If it wasn't for burdensome federal regulations, Simon said more coal-fired electricity would be the best option for Alaska.

Coal-fired generation provides the lowest cost and most price-stable electricity to Interior Alaska, according to figures provided by Golden Valley Electric Association, the electrical utility for Interior Alaska. Despite these advantages, less than a third of the power in the region is fueled by coal.

Golden Valley Electric's Healy Unit #2, formerly known as the Healy Clean Coal Power Plant, is the newest customer and key driver for the anticipated increased domestic demand for Usibelli coal.

This lower emissions facility, which is designed to supply 50 megawatts of power to the Alaska railbelt's electrical grid, is located at the mouth of the Usibelli Mine at Healy.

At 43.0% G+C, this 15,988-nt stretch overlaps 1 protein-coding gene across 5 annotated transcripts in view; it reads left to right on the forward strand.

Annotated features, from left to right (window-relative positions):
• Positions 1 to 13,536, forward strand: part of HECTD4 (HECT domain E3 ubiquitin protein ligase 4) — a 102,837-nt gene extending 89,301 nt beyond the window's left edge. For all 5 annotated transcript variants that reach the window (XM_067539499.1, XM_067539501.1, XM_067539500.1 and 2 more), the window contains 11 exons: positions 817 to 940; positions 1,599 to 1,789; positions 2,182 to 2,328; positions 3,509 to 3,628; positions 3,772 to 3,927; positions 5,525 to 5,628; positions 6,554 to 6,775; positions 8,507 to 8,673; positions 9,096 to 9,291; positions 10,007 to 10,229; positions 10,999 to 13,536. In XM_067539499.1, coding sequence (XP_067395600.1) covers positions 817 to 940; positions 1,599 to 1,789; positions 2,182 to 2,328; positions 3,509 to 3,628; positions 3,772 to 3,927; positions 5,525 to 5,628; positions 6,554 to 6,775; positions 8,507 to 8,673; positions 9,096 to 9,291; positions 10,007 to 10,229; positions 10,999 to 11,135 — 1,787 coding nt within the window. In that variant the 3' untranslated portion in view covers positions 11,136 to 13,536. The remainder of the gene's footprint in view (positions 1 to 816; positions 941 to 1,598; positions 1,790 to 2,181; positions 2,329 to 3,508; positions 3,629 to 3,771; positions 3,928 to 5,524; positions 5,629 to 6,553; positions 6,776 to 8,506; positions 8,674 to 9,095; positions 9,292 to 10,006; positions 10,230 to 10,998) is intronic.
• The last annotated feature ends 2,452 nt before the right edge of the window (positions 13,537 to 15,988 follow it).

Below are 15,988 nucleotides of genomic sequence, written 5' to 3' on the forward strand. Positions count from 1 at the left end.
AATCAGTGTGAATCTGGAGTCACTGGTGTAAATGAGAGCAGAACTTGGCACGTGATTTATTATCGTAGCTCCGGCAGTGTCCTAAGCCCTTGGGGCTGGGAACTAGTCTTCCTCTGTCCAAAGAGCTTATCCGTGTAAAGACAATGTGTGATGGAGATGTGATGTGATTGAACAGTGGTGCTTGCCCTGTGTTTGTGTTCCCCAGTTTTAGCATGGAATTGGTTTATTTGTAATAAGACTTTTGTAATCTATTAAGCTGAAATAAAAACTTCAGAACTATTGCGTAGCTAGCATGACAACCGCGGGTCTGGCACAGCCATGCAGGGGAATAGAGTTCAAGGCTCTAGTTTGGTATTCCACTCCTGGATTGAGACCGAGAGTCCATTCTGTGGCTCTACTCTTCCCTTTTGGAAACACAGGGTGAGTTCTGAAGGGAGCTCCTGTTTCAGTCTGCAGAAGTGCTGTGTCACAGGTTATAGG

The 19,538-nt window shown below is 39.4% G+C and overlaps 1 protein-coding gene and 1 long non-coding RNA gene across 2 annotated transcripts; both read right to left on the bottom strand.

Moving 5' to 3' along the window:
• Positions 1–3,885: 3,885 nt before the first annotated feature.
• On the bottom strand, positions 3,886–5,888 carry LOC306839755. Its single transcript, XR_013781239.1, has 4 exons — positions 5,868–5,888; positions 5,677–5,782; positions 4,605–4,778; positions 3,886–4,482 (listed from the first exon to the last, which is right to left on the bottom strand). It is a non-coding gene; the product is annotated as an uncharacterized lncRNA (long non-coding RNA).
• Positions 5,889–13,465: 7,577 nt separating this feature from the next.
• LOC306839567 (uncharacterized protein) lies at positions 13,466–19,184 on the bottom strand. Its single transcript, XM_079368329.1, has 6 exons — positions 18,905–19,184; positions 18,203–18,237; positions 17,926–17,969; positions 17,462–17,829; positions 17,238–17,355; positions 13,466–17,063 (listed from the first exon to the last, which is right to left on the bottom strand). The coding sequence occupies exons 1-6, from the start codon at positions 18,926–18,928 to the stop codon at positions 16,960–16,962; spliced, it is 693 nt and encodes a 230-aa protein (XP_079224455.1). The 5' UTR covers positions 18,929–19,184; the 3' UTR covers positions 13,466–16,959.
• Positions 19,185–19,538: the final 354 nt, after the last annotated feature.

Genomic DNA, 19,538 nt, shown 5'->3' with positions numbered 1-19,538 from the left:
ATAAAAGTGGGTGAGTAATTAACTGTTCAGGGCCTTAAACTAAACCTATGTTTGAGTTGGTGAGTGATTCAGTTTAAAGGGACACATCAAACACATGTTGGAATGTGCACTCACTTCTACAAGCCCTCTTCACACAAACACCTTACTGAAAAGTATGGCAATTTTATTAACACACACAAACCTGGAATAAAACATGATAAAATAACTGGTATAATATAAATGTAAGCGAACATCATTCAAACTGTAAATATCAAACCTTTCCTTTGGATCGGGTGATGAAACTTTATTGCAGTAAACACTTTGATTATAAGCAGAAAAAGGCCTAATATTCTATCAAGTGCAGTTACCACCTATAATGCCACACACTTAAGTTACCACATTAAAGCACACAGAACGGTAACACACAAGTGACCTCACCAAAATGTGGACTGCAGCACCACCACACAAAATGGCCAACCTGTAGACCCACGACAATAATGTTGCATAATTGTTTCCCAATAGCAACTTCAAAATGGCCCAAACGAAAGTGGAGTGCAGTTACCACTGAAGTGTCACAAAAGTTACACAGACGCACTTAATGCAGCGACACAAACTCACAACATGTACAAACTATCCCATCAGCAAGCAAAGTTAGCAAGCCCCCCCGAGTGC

By burning low-grade Usibelli coal in stages and adding limestone, Healy Unit 2 was engineered to significantly reduce nitrogen and sulfur oxide emissions. The original construction of the facility was completed in 1997 and testing ran through 1999, but the facility since has sat idle.

In a trade-off agreement with the U.S. Environmental Protection Agency, GVEA retrofitted the plant with state-of-the-art emission controls, which are scheduled to be finished in the summer of 2017. The total cost of the restart and environmental controls is estimated at roughly US$187 million.

The cost savings and stability of upping the amount of coal-fired electricity is expected to more than offset the cost of buying and modernizing the plant.